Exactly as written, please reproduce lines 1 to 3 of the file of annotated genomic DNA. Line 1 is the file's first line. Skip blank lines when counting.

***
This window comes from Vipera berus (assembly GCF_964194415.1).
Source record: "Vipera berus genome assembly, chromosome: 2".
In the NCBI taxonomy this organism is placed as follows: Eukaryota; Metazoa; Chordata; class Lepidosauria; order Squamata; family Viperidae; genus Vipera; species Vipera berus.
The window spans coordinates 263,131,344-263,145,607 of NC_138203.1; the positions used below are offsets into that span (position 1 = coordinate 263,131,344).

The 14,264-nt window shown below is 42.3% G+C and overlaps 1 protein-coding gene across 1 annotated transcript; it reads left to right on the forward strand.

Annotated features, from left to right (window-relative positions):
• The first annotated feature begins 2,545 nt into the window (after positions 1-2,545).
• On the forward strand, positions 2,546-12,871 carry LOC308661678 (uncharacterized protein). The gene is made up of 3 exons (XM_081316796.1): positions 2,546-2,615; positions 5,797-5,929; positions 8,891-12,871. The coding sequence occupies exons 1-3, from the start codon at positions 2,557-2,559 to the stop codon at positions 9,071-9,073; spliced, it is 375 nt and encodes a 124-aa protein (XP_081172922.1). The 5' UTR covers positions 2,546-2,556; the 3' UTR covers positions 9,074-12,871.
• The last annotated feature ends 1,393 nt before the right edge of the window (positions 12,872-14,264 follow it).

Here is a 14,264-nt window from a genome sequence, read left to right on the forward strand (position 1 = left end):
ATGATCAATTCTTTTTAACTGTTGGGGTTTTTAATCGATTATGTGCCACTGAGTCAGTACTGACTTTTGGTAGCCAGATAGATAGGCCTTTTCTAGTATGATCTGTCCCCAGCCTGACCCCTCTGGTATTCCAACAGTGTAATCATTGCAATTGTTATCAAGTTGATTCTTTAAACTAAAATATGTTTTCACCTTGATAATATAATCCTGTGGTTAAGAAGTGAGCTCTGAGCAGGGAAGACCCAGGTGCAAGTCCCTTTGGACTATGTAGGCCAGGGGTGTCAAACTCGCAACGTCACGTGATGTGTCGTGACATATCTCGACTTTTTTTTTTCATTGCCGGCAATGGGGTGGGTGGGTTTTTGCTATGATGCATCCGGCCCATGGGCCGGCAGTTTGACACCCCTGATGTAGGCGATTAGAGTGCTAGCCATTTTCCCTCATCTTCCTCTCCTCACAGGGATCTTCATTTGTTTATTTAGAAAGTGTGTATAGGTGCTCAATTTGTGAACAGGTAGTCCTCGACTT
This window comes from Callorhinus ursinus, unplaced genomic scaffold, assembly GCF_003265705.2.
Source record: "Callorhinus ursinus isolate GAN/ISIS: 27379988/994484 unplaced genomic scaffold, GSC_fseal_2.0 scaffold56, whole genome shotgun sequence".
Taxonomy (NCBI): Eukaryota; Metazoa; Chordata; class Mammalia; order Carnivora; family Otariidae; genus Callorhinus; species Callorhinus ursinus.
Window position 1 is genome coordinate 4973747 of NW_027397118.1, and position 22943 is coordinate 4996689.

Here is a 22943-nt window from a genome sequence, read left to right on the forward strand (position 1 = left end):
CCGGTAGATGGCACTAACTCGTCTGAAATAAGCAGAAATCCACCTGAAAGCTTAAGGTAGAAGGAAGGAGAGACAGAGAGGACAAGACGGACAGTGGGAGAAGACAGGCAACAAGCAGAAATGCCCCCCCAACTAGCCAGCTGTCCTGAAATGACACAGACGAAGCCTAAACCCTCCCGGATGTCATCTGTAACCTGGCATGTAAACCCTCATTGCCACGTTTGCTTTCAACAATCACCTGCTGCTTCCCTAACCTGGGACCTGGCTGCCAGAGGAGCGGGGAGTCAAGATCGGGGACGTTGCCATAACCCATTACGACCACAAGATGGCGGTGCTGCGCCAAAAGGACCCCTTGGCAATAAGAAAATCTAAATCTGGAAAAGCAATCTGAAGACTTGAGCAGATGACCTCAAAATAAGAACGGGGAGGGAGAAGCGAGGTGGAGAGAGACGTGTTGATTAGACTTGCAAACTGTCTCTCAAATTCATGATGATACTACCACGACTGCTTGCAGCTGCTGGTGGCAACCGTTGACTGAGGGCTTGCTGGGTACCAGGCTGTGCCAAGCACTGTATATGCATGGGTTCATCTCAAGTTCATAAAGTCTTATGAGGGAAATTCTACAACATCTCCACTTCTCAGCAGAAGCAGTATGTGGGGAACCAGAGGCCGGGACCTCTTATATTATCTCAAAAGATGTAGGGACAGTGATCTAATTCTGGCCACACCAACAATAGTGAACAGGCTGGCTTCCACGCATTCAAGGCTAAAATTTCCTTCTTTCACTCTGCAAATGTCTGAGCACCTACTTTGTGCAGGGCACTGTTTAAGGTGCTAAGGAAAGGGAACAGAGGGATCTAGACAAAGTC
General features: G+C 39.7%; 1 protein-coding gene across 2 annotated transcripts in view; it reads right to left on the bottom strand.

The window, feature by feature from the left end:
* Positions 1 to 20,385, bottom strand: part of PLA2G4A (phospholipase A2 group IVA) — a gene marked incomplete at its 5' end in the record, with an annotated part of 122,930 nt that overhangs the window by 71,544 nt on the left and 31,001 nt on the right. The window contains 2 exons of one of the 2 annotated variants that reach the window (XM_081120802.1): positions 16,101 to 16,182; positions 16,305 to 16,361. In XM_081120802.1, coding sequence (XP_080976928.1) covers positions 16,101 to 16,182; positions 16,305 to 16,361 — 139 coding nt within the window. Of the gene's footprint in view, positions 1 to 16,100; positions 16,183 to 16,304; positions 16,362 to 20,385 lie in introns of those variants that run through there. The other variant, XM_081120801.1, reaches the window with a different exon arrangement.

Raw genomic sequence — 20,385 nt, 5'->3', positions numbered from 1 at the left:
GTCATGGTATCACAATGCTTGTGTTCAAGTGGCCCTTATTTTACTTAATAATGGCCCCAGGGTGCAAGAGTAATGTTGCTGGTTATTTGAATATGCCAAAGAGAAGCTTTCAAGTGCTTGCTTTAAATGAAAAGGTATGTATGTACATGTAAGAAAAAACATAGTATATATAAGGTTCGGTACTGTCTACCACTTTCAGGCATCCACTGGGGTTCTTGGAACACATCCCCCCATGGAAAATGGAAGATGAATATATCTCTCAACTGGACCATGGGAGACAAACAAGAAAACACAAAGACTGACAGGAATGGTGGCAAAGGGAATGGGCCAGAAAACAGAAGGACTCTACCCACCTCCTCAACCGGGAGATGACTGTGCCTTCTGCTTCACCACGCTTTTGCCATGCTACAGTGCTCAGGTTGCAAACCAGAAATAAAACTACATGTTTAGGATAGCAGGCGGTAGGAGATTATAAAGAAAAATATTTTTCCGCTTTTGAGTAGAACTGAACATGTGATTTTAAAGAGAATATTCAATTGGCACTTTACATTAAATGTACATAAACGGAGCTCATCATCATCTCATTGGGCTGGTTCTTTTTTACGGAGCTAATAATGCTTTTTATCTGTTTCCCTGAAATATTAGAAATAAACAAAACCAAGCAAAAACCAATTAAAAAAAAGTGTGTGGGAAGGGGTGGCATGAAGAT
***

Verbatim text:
This window comes from Vipera berus (assembly GCF_964194415.1).
Source record: "Vipera berus genome assembly, chromosome: 2".
In the NCBI taxonomy this organism is placed as follows: Eukaryota; Metazoa; Chordata; class Lepidosauria; order Squamata; family Viperidae; genus Vipera; species Vipera berus.